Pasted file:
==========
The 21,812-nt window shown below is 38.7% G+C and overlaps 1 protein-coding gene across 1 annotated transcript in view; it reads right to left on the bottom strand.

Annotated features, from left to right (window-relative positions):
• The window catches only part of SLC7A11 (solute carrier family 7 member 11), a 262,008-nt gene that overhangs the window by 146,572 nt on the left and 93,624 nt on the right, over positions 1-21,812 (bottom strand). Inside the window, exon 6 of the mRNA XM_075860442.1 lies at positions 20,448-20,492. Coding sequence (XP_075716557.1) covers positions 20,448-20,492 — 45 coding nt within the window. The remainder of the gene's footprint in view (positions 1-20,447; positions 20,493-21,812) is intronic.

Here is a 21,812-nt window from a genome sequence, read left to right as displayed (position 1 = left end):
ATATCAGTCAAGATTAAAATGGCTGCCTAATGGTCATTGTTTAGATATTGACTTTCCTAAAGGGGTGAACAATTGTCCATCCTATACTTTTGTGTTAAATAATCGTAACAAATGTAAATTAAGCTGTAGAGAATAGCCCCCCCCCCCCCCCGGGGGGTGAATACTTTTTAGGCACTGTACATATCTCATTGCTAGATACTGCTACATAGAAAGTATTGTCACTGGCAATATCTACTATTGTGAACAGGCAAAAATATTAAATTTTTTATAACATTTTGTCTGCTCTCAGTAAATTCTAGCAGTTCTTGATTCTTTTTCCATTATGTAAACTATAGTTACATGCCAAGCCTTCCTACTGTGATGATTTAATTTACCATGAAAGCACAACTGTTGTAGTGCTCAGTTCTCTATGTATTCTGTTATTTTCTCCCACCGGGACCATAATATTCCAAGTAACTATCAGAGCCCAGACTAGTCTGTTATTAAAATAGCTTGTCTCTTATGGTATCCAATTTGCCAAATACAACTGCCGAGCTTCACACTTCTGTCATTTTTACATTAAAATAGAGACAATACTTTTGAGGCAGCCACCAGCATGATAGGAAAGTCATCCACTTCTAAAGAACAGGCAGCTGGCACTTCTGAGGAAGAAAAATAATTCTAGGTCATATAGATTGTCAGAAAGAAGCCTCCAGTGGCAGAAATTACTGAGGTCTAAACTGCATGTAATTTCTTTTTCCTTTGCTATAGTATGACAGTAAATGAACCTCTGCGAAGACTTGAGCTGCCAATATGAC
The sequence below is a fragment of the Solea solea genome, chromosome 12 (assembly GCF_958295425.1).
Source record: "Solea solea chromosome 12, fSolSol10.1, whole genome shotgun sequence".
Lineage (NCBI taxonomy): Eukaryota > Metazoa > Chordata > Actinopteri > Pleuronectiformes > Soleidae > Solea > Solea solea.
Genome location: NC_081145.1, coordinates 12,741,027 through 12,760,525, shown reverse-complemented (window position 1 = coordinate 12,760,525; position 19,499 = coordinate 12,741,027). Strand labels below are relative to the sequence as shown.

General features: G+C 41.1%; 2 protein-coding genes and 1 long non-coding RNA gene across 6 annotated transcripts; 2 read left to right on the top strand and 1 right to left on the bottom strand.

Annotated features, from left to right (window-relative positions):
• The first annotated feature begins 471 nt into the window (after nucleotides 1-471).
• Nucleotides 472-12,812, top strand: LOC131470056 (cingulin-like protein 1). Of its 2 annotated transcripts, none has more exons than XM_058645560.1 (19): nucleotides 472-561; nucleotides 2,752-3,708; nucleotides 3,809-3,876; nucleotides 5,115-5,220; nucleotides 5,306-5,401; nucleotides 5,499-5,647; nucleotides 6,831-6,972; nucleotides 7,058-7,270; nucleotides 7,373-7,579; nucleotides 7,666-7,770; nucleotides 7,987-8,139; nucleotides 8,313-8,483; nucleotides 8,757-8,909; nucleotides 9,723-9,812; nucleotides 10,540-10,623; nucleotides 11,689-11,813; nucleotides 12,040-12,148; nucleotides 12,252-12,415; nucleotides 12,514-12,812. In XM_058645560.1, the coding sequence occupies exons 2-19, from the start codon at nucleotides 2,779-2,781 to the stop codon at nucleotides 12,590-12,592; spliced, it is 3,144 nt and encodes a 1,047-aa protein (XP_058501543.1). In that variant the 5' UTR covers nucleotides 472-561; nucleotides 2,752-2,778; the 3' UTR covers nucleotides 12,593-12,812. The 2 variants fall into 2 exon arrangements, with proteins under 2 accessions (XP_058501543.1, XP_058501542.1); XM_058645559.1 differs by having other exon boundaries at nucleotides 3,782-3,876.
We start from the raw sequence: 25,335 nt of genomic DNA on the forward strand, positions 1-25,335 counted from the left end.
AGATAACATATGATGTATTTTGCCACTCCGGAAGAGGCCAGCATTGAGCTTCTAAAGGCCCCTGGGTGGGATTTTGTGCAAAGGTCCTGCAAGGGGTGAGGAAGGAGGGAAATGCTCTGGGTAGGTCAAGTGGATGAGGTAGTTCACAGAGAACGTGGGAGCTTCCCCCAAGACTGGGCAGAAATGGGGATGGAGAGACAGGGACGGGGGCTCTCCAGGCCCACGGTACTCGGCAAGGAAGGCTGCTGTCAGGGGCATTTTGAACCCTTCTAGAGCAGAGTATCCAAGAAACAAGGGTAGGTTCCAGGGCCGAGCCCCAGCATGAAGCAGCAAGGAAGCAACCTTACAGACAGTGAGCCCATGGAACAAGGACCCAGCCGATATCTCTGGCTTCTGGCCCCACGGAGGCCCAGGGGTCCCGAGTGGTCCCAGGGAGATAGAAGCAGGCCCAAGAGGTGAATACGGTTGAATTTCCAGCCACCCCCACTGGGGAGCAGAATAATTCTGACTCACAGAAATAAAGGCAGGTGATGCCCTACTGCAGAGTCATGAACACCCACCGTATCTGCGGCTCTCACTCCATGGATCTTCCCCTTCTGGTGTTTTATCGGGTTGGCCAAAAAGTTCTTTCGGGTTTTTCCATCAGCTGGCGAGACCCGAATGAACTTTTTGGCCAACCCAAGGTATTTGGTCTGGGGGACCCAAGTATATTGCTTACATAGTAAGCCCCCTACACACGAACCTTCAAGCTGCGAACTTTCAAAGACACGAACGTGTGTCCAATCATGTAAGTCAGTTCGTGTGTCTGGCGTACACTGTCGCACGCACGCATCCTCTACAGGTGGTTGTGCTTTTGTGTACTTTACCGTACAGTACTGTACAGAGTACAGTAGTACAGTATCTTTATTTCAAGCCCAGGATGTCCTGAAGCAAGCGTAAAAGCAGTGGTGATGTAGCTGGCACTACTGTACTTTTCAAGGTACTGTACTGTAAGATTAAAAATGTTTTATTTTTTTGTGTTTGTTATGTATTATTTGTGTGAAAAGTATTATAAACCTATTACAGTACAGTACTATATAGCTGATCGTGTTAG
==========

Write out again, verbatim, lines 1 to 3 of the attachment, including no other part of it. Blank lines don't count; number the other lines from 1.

The 21,812-nt window shown below is 38.7% G+C and overlaps 1 protein-coding gene across 1 annotated transcript in view; it reads right to left on the bottom strand.

Annotated features, from left to right (window-relative positions):
• The window catches only part of SLC7A11 (solute carrier family 7 member 11), a 262,008-nt gene that overhangs the window by 146,572 nt on the left and 93,624 nt on the right, over positions 1-21,812 (bottom strand). Inside the window, exon 6 of the mRNA XM_075860442.1 lies at positions 20,448-20,492. Coding sequence (XP_075716557.1) covers positions 20,448-20,492 — 45 coding nt within the window. The remainder of the gene's footprint in view (positions 1-20,447; positions 20,493-21,812) is intronic.